My comment may pertain to several sections of this regulation or others, perhaps mostly to 12VAC35-105-580 Service description requirements and 12VAC35-105-940 Criteria for involuntary termination from treatment.
I believe that current regulations contributed, either intentionally or unintentionally, to the counterproductive and punitive discharge of my loved one from a respected outpatient treatment program in which he had made progress. The discharge resulted in a tailspin and subsequent hospitalizations for detox that might have been avoided had he been allowed to continue the outpatient treatment.
Briefly, after five months of sobriety this year and gradually reduced outpatient treatment plans, my loved one had a relapse and unsuccessful suicide attempt that resulted in an emergency room visit and overnight hospitalization. Unfortunately, this resulted in his discharge from the outpatient treatment. The clinical director told me that Virginia state regulations for treatment centers require them to follow ASAM protocol, and that the protocol required them to recommend the highest level of care (residential rehab) for someone who attempts suicide and is hospitalized. Since the treatment program does not offer inpatient rehab, they said they could no longer treat him and recommended some residential programs. My loved one was understandably unwilling to go back to residential rehab (having three previous stays), and so was left with no professional care or therapy. Upon checking with some other Northern Virginia outpatient programs, one said it would accept him at a PHP level, requiring attendance five days a week for most of the day. This, too, was something he was unwilling to do, given that he had returned to work after a five-month leave of absence, feared losing his job and thus his insurance, and did not want to incur further increased treatment costs.
My loved one had voluntarily informed his outpatient program of his suicide attempt and hospitalization, recognizing that it should know about it for his treatment, and expecting that it might alter his treatment plan, such as returning to more meetings and a higher level of outpatient care. Never did he or we expect that it would result in his being discharged with an insistence that he go to residential treatment. While the intentions of relevant ASAM protocols and Virginia state regulations are good, the effect is punitive and counterproductive. Surely it would have been better for my loved one’s mental health and recovery if he could have continued outpatient treatment at his current or another program at a level that permitted him to continue working. Instead, he was left in limbo with no access to any outpatient care.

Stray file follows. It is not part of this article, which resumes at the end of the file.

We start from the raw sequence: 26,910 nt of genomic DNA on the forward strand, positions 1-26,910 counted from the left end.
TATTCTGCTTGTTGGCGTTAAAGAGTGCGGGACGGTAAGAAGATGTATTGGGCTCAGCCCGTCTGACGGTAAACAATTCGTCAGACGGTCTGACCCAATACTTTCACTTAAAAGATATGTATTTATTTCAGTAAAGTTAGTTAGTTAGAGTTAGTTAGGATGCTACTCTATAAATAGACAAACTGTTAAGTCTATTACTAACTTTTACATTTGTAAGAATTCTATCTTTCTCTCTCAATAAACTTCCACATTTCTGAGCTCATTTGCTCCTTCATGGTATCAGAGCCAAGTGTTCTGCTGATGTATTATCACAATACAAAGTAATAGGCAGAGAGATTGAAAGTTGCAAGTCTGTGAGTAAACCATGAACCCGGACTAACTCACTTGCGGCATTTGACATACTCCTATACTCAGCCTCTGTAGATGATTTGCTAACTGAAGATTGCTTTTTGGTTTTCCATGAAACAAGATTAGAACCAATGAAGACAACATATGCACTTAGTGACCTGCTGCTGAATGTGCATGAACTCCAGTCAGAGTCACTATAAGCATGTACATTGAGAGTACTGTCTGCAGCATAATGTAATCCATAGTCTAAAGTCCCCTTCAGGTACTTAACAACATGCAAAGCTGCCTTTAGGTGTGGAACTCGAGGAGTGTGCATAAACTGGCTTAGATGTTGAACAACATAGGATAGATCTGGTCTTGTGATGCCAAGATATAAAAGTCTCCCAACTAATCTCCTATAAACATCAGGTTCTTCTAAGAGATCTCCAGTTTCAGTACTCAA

In seeking to better understand these professional protocols and regulatory requirements, I corresponded with Leigh Hause-Alvarado, Director of Quality Improvement at the American Society of Addiction Medicine. She informed me: “While we cannot weigh in on the clinical care or legal proceedings of an individual patient, one of the core principles of The ASAM Criteria is individualized, person centered care. The ASAM Criteria speak at length about the patient’s role in working with their clinicians to develop their treatment plan. While the Criteria help to identify the least intensive level of care where a patient can safely be treated, they also note that the level of care placement can differ from what is recommended based on the patient’s preferences. In addition, the standards incorporate the use of motivational strategies to work with the patient to encourage greater participation in treatment. The ASAM Criteria does not recommend discharge for patients who are not willing to enter a more intensive level of care.”
I relayed this response to VDBHDS and received this reply from Susan Puglisi, Esq., Regulatory Research Specialist, Office of Regulatory Affairs: “The ASAM provisions of the licensing regulations do not specifically require discharge. However, 12VAC35-105-580 requires a provider to develop and implement a service description which include service termination and discharge criteria. It is likely that your [loved one] met these criteria, although I cannot say for certain without seeing their service description. [The provider] is required to discharge individuals that meet their termination and discharge criteria, not doing so would be a violation of regulation.”
I appreciate that there need to be protocols to guide professionals’ treatment plans, but providers’ recommendations have to be feasible, affordable and something a patient will willingly do. I believe VDBHDS regulations should clarify that providers have the flexibility to allow patients to continue outpatient treatment under circumstances similar to what I described, e.g., with one relapse after five months.